Nature Notes by Dr. Frank Lang
I spent an hour or so showing off the Biology Department’s scanning electron microscope to a group of Ashland mid-high science students. They were at the university to celebrate Science and Technology Week. Dr. Jad D’Allura, of the Geology Department, organized the series of tours, as he has for the past several years.
This year we looked at Dermacentor, the dog tick genus, under the SEM, as the scanning electron microscope is called by those of us in the know. We looked at both ends, the back, and the belly for the tick. The head end was the most interesting, though there was some laughter when we examined the other end. I suppose an anus enlarged 4,000 times is enough to cause mirth among middle school scientists. Fortunately I avoided the genital pore. Who knows what might have happened at that sight.
At lower magnifications the hypostome, the mouthpart the tick uses to stay stuck in you while it sucks up its blood meal, appeared to be smooth. Increasing magnification revealed a series of tile-like plates. The tiles all seemed to point toward the back end of the tick. There was absolutely no evidence of left or right threading. The best way to remove a tick stuck in your skin is to have someone pull it gently straight out. Twisting clockwise or counter clockwise will just increase the risk of twisting off the tick’s body leaving the head embedded. Don’t squeeze its body, you may force tick juice, filled with any manner of pathogens, into your bloodstream. Remember when we used to worry about Rocky Mountain spotted fever, Q fever, tularemia, relapsing fever, Colorado tick fever, Powassan encephalitis, and human babesiosis? Now we worry mostly about Lyme disease, though the others are still with us.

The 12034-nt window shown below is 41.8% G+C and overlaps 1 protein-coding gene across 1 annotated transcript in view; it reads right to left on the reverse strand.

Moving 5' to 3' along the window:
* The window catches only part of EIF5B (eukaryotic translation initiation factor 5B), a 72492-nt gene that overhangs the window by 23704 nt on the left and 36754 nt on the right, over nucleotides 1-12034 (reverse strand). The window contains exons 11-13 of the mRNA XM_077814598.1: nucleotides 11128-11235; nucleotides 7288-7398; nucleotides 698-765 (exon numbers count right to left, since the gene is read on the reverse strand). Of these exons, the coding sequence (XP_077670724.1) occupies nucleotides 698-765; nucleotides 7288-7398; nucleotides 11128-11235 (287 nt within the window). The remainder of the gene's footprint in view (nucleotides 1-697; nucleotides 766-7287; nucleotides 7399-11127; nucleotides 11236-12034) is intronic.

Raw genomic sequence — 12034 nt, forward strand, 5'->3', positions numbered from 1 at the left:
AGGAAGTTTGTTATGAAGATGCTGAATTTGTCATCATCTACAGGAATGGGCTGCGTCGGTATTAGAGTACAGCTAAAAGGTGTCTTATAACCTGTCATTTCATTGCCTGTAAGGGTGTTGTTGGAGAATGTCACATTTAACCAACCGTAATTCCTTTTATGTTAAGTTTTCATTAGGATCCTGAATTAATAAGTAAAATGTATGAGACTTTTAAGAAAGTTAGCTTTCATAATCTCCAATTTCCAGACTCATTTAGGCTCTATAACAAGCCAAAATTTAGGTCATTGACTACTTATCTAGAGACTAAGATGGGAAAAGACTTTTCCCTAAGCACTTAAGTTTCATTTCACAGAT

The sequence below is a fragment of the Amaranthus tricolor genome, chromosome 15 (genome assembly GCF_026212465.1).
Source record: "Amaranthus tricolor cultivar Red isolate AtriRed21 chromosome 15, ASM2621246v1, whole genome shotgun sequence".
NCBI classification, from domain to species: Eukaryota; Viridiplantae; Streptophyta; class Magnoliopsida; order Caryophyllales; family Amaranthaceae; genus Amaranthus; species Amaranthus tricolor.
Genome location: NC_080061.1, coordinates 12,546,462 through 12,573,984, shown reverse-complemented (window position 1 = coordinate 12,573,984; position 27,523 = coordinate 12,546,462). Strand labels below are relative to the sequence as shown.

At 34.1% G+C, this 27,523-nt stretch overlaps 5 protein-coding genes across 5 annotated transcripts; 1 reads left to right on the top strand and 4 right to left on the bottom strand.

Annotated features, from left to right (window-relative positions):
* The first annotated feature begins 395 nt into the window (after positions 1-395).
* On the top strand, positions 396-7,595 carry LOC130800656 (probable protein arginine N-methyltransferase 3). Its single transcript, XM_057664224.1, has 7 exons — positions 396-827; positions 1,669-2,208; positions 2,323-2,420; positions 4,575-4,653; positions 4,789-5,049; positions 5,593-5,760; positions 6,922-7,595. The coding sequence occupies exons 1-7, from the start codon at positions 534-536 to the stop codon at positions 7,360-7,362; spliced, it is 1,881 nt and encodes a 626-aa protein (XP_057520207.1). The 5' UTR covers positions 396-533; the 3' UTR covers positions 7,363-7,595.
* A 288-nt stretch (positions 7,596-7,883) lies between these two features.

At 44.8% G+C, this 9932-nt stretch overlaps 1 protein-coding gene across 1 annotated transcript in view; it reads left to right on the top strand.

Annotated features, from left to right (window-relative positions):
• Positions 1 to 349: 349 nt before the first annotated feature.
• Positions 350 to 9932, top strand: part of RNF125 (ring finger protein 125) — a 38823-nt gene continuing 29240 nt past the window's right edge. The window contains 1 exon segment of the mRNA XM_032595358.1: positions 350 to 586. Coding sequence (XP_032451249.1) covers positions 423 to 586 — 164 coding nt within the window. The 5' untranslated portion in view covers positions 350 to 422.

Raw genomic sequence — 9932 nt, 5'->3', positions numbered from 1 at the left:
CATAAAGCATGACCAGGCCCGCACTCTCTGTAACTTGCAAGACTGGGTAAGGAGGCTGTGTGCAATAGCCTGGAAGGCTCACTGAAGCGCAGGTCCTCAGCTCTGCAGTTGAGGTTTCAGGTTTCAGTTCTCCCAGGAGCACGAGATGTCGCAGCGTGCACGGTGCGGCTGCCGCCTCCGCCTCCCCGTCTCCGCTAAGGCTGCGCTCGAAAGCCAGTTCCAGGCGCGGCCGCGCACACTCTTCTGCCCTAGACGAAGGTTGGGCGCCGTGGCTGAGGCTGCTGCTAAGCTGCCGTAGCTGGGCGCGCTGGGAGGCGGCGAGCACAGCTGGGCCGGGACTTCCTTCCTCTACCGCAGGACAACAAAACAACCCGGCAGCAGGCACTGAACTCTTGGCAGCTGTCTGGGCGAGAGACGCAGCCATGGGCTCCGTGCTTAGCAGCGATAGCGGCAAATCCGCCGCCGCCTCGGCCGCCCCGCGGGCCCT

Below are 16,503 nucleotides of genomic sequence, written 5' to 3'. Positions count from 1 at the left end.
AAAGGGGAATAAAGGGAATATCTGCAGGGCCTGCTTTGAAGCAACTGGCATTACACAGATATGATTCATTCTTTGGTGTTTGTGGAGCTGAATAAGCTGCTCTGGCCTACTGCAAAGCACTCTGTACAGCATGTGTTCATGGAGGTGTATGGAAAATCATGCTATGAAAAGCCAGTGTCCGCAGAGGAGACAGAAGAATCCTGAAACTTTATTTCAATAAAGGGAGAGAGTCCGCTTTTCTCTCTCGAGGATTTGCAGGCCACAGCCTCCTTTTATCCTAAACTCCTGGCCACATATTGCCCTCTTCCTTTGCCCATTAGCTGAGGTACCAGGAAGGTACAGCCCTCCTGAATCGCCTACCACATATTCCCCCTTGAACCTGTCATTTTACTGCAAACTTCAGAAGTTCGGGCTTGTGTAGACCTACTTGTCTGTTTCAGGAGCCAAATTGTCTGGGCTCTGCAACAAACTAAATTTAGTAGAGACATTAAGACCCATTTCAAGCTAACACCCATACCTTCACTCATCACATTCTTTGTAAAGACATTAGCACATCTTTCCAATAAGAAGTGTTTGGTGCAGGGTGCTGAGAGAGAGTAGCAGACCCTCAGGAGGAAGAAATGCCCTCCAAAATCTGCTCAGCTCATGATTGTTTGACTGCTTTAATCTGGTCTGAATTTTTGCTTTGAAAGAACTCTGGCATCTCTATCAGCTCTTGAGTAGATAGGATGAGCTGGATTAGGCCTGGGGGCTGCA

In Dermacentor the pair of tiny eyes is located away from what we would call the head. The eyes are more for distinguishing light from dark, rather than forming clear images. The tick’s first leg contains a sensory pore with hair-like structures that sense mechanical and chemical stimuli.
When the middle school scientists and I examined the head end of our dog tick, we discovered two pits in what appeared to be the terminal segment of the pair of antenna-like palps on either side of the hypostome. Each pit contained a structure that looked like a cow’s udder. I did not know what they were, but thought they might be some special sensory organ. I have since learned the structure is the real terminal segment of the palp and that it might perform a sensory function.
Ticks and mites are a separate order in the same class as spiders. There are a lot of them. Some are so specialized that they are known only in the pitchers of our local insectivorous Darlingtonia, others are common inhabitants of house dust. Dust mites can cause major allergies in sensitive humans. The relationship among dust mites, human conjugal relationships, the condom, and runny noses is explained starting on page 135. I’ll bet you can’t wait.
— Dr. Frank Lang